As Christmas season approaches (each year) I find myself more and more depressed. Beyond the annoyance I find in the commercialization of it all, I get particularly frustrated at the seeming disconnect… the concept of peace and love and the “real meaning” (yeah, right) being missed by all and sundry. I stumbled across this compelling photo essay… an encouraging ray of light from unexpected quarters (I’m usually quite suspect of Time magazine and their veracity). Take in the photo essay re: military deserters here, or another engaging visual piece (“The War at Home”) here. When will they ever learn, when will they ever learn…
I was raised in a strictly religious household (my parents were devout Mennonites), and I’ve always been interested in belief systems (I even spent a year of bible study in the UK, followed by some work with an African mission). I’m not sure where or when the following “exegesis” on Shite first crossed my desk (a few years back, author unknown), but on re-review it still seems germane…
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A SHORT GUIDE TO COMPARATIVE RELIGIONS
Taoism | Shit happens.
Confucianism | Confucius say, “Shit Happens.”
Calvinism | Shit happens because you don’t work hard enough.
Buddhism | If shit happens, it really isn’t shit.
Seventh Day Adventist | No shit on Saturdays.
Zen | What is the sound of shit happening?
Hedonism | There’s nothing like a good shit happening.
Hinduism | This shit happened before.
Mormon | This shit is going to happen again.
Islam | If shit happens, it is the will of Allah.
Moonies | Only happy shit really happens.
Stoicism | This shit is good for me.
Protestantism | Let the shit happen to someone else.
Catholicism | Shit happens because you are BAD.
Hare Krishna | Shit happens rama rama.
Judaism | Why does this shit always happen to US?
Zoroastrianism | Shit happens half the time.
Christian Science | Shit is in your mind.
Atheism | Sheeit.
Existentialism | What is shit anyway?
Rastafarianism | Let’s smoke this shit.
New York, New York
A show of works by the ubiquitous Banksy, anarchist artist extraordinaire (aka “the invisible man of graffiti art”) is scheduled to open at the Vanina Holasek Gallery in New York on 2 December… no doubt to be accompanied by impromptu creative iterations around the city. I’ve admired Banksy’s work for years, particularly with respect to his evocative anti-war, anti-capitalist, and pro-freedom statements.
A “best and brightest” piece in Esquire describes him as: “A phantom with a stencil and a can of spray paint, maybe the premier “Guerrilla Street Artist” in the world, Banksy is almost impossible to find, but his work is everywhere. And he makes people very, very happy.”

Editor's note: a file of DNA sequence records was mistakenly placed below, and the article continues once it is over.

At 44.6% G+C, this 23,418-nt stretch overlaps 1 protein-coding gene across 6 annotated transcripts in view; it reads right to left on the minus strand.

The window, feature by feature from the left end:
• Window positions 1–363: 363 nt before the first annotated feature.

Read more about Banksy here; see more of Banksy’s art here.
Help celebrate Buy Nothing Day…
DesignNotes is a blog published by Michael Surtees (formerly of Saskatoon, then Edmonton) who’s been living and working in New York of late—he “tries to see life filtered through design…” and is a remarkably insightful observer and commentator re: Zeitgeist. Connect to DesignNotes here.
This wall posting and elevated hydro-pole installation mysteriously appeared in the alley behind our Exchange District office one night last week… to whomever is responsible—I approve (it sure beats the incessant and facelessly defacing tagging).
I feel fortunate to work with a talented and astute group of colleagues at Circle, such as Adrian Shum, a young designer who joined our team about three years ago. He’s active as GDC Manitoba’s Activities Chair and posts regularly to the eponymous, palindromic MUHSASHUM on blogspot, “…a blog about Design, Art/Culture & Whatever….” Check it out here.
500 years of female portraits in Western art set to Bach’s Sarabande from Suite for Solo Celo No. 1 in G Major, BWV 1007 performed by Yo-Yo Ma… created by Philip of St. Louis… click here.
Saturday was an interesting day back here in the ‘Peg, and I once again gave my “Design 101” talk at FITC’s “Design & Technology” event… though I must admit I felt like somewhat of a dinosaur presenting alongside high-energy Flash aficionados such as Hoss Gifford, Joshua Davis, and Eric Natzke. While my “design primer”presentation dealt with important (read boring?) fundamentals such as the basics of form, composition, typography (e.g. legibility), colour theory, and visual Gestalt principles, theirs exhibited the cutting edge of motion graphics, like this…
Just in time to help curb pre-Xmas shopping… Morgan Spurlock’s (Super Size Me) new documentary, What Would Jesus Buy?, examines the commercialization of Christmas in America while following Reverend Billy and The Church of Stop Shopping Gospel Choir on a cross-country mission to save Christmas from SHOPOCALYPSE… an epic journey from chilling exorcisms at Wal-Mart headquarters, to retail interventions at Mall of America, and all the way to the Promised Land. Look for it in local theaters soon.
View the trailer or visit the official website.